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Bats roar to life against Tribe in series finale

MLB.com @scottmerkin

CHICAGO -- The White Sox offense accomplished more in the first inning of a 6-2 victory over the Indians Sunday afternoon at Guaranteed Rate Field then they had in the previous two games combined.

That task wasn't a particularly tough one, considering the White Sox had been shut out in each of the past two contests, and sitting on a 23-inning scoreless streak until they scored three in the opening frame off of Danny Salazar.

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CHICAGO -- The White Sox offense accomplished more in the first inning of a 6-2 victory over the Indians Sunday afternoon at Guaranteed Rate Field then they had in the previous two games combined.

That task wasn't a particularly tough one, considering the White Sox had been shut out in each of the past two contests, and sitting on a 23-inning scoreless streak until they scored three in the opening frame off of Danny Salazar.

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"Like I said, everything is a process. Whether you're an experienced veteran, it doesn't matter," White Sox manager Rick Renteria said. "They made a nice adjustment today. You could see that Salazar after that inning kind of turned it up a notch, but the guys just kept battling and we were able to grind out a few more runs."

"It was a lot of energy," said White Sox shortstop and leadoff hitter Tim Anderson, of the team's immediate outburst. "It's easy for a team to feed off that once you get off to a great start."

Anderson opened the first with a double off the left-field wall on a 0-2 changeup from Salazar. He had been the only White Sox baserunner to reach second in the series' first two games.

Tyler Saladino followed with a single to left, and Melky Cabrera ended the scoreless drought with a sacrifice fly. Jose Abreu's single to right turned into a run when Abraham Almonte misplayed it into a two-base error, and Leury Garcia's single completed the first-inning rally.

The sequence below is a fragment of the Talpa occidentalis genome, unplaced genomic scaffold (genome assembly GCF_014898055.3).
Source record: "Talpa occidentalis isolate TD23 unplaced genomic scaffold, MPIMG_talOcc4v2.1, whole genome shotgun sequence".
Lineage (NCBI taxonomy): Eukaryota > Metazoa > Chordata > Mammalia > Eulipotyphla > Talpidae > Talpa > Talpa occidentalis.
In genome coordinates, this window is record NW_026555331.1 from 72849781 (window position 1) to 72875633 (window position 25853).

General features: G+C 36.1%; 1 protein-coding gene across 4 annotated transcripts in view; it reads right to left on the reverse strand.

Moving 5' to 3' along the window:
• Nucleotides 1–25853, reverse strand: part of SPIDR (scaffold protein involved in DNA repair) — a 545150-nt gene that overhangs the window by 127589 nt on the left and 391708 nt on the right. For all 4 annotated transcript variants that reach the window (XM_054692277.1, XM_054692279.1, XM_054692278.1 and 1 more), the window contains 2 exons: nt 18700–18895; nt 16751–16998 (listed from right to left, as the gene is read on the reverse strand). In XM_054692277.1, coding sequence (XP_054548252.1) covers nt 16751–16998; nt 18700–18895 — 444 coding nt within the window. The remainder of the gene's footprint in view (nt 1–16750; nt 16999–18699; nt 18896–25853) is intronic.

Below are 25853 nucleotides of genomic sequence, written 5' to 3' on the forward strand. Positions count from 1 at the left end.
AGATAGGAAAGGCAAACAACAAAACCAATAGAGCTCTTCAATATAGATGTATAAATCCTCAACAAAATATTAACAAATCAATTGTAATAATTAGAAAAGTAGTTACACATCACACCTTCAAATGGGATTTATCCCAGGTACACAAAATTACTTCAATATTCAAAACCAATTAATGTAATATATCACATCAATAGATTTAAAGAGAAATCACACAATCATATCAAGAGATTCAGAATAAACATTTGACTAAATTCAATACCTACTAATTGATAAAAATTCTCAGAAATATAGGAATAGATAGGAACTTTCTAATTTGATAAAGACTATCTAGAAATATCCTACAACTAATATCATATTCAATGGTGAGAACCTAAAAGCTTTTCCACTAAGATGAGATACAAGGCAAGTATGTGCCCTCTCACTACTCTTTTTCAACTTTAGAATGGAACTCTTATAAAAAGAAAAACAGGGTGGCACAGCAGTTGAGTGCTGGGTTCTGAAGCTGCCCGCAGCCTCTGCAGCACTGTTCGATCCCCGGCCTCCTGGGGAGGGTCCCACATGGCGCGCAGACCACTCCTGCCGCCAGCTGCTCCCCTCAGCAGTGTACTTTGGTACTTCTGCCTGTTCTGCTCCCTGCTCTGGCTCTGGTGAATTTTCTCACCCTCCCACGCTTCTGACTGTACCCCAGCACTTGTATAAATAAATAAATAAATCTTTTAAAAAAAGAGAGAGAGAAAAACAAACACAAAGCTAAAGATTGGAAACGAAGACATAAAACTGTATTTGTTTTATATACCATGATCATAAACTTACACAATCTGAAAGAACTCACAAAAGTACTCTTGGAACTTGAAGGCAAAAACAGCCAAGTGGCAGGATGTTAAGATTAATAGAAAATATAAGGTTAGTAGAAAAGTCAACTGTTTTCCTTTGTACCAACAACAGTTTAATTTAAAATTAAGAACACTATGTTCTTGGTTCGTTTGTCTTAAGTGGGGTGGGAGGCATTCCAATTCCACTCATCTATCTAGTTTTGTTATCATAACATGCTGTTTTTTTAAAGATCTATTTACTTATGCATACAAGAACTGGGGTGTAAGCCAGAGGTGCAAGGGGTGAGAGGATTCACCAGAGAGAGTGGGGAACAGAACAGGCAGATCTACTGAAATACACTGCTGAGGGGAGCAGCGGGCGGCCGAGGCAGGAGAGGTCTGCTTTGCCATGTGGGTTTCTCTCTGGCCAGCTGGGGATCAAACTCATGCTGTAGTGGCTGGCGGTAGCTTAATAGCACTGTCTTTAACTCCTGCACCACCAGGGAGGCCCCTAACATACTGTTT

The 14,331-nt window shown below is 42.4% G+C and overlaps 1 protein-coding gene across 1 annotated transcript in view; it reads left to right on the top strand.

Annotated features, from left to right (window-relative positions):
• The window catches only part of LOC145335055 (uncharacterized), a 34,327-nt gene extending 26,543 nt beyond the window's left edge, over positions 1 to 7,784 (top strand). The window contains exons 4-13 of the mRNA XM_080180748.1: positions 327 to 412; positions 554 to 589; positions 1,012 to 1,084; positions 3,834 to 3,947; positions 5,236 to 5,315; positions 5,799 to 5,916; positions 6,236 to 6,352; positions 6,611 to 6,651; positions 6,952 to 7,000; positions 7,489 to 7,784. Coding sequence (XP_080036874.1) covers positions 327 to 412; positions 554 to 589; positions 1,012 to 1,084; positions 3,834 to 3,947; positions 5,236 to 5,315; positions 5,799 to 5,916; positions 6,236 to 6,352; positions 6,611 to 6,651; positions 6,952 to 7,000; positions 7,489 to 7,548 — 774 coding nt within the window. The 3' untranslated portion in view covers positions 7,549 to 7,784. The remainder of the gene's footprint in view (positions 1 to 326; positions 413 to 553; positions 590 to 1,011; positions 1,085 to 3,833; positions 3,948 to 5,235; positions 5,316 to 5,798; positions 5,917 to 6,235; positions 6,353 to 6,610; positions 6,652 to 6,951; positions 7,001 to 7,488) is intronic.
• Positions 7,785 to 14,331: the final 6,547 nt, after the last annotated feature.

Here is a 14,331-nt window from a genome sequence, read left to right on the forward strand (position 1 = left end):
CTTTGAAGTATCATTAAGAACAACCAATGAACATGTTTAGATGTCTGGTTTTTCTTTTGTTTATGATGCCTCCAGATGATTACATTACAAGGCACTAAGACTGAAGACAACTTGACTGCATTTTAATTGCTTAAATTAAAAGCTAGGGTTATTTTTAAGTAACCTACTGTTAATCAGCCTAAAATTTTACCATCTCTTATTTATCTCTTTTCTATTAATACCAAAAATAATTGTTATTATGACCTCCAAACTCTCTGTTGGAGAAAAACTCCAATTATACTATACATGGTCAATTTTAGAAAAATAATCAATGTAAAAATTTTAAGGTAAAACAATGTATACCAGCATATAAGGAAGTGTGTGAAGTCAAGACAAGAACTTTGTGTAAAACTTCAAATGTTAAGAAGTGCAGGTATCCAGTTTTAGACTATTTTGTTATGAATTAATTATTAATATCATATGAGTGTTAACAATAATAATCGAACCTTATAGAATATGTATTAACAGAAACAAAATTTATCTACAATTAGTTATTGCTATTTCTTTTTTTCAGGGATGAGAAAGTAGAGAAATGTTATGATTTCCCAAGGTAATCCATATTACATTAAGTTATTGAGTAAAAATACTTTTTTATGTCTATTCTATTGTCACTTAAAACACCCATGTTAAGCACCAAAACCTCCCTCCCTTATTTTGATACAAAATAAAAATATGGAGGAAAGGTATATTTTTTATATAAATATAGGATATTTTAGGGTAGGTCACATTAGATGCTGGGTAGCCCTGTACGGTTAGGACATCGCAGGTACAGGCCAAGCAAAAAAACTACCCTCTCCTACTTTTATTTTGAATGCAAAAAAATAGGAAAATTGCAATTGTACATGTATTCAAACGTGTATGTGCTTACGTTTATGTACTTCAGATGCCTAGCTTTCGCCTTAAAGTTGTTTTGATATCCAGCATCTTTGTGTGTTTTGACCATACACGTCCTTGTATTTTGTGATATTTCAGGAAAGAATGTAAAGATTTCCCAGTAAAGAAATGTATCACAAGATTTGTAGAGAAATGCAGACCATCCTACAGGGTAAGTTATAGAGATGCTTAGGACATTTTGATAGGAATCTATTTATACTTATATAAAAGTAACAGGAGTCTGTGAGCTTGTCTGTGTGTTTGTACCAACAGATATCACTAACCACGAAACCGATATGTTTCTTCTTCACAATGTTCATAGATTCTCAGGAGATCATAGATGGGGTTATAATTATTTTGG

Video: CLE@CWS: L. Garcia extends lead with an RBI single

"Everybody knows how good these Cleveland pitchers are, especially the first two games with [Carlos] Carrasco and [Corey] Kluber," Abreu said through interpreter Billy Russo, after Abreu knocked out two hits and reached base four times. "Our offense was silent. But today we had more life against Salazar. We know him, and we did our job."

"I was a little bit wild," Salazar said. "And didn't have that great a feeling for my changeup the whole game."

Adding on runs in the fifth, sixth and eighth provided all the support Derek Holland would need, as the White Sox improved to 8-9 on the season and a respectable 3-3 against the defending American League champions. The team has fostered a 7-7 record within its division without much offensive production from regulars, aside from Avisail Garcia and Matt Davidson.

Video: CLE@CWS: Cabrera plates Narvaez with a single

Carrasco, Kluber and even Masahiro Tanaka had something to do with the team not scoring since April 19 against the Yankees. But they also believe this offense has definite potential to be stronger.

"When you feel good with your offense, it doesn't matter how good the opponent is," Abreu said. "When you are not good with your offense or not feeling in rhythm, it's tough if you are facing a good starting pitcher or a team or whatever.

"We are not in the best position right now with our offense. But we are trying to grind and trying to work hard every day to find our rhythm and to produce, because we all know that we can produce in a big way."

Scott Merkin has covered the White Sox for MLB.com since 2003. Read his blog, Merk's Works, follow him on Twitter @scottmerkin, on Facebook and listen to his podcast.

Chicago White Sox